The estimates will come from an online platform that will run algorithms based on data generated in a three-year project involving CIAT and several Colombian and U.K.-based organizations. The platform will go by the name of Ecological Productivity Management Information System in Colombia, or EcoProMIS.
Funded by the U.K. Space Agency and led by Rothamsted Research, the project aims to allow rice and oil palm growers in Colombia to have thriving livelihoods without harming the environment.
The project is a first for CIAT, as it will use space technology, i.e., satellites, to monitor how crops will perform under certain conditions.
“With satellites, I can see what’s happening on a plot in the municipality of Santa Rosa Villavicencio without having to go there,” said Dr. Michael Gomez Selvaraj, a crop physiologist and country lead for CIAT’s work under the project.
Selvaraj and his team at the CIAT Phenomics Platform will also use drones and sensors under the project. These will measure soil moisture, wind speed, rain, relative humidity, and the soil’s pH level, among other conditions.
The project likewise involves gathering on-the-ground data. Fedearroz, Colombia’s national rice growers’ association, and Cenipalma, a research center that’s a subsidiary of the national federation for oil palm growers, Fedepalma, will engage farmers to do this.
The farmers, along with technical advisers, will conduct surveys on crop production and biodiversity and share the results via smartphones. They will likewise collect plant samples.
The purpose of the exercise is to enable farmers to develop skills on how to best manage crops and enhance their understanding of the impact of farming practices on productivity and the environment.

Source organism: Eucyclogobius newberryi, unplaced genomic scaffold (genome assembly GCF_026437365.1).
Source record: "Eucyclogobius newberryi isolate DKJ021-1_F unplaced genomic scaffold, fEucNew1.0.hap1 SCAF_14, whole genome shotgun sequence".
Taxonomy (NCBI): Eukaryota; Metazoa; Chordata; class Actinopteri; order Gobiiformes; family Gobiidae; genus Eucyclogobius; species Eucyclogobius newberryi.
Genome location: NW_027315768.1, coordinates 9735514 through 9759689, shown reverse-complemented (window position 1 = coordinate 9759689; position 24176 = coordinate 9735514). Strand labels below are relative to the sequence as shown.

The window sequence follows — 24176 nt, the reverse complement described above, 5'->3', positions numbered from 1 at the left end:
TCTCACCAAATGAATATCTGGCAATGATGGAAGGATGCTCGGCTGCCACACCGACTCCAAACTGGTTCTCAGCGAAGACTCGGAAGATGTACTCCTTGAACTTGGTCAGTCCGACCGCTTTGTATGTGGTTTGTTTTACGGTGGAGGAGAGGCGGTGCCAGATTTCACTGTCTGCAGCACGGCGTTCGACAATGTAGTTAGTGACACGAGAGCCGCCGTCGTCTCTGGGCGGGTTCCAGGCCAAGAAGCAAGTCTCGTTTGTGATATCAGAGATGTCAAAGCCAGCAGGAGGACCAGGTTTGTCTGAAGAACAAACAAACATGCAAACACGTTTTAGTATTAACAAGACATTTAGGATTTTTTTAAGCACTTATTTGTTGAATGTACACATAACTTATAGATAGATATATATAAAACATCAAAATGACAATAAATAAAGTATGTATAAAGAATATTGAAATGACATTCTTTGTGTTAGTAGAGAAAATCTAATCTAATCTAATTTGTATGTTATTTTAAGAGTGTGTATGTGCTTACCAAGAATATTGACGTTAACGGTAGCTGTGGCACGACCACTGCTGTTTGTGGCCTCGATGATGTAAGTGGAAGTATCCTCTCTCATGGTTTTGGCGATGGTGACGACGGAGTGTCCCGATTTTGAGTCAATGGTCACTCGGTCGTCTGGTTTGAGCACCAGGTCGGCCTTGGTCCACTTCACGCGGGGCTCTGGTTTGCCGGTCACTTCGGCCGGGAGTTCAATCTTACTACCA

To measure greenhouse gas emissions in real time, CIAT will install flux towers on the trial sites.
All the data generated through various means will feed into a model that can forecast, for instance, the yield based on the quantity of fertilizer and water used. It can also say the amount of carbon captured in the soil.
“If you’re imagining a future, where farmers are getting paid for the amount of carbon they’re sequestering, you should be able to get some of these numbers quickly,” said Dr. Ngonidzashe Chirinda, a soils scientist at CIAT and who will oversee activities related to greenhouse gas emissions at the trial sites.
Reducing greenhouse gas emissions is a priority for Colombia. The country has pledged to cut these emissions — the bulk of which come from agriculture, forestry, and other land uses — by 20 percent by 2030.
Although EcoProMIS will focus on rice and oil palm, the intention is to adapt the Web platform for other crops, such as cassava and forages, in the future, according to Selvaraj.
Use of the platform is free for members of Fedearroz and Cenipalma. There’s a plan to come up with a commercial version for large agribusinesses, government entities, crop insurers, and food processors. Agricultural data analytics firm Agricompas will develop the paid application.
International nonprofit Solidaridad will also create a protocol for collecting data to determine the socio-economic impact of the project on smallholder farmers.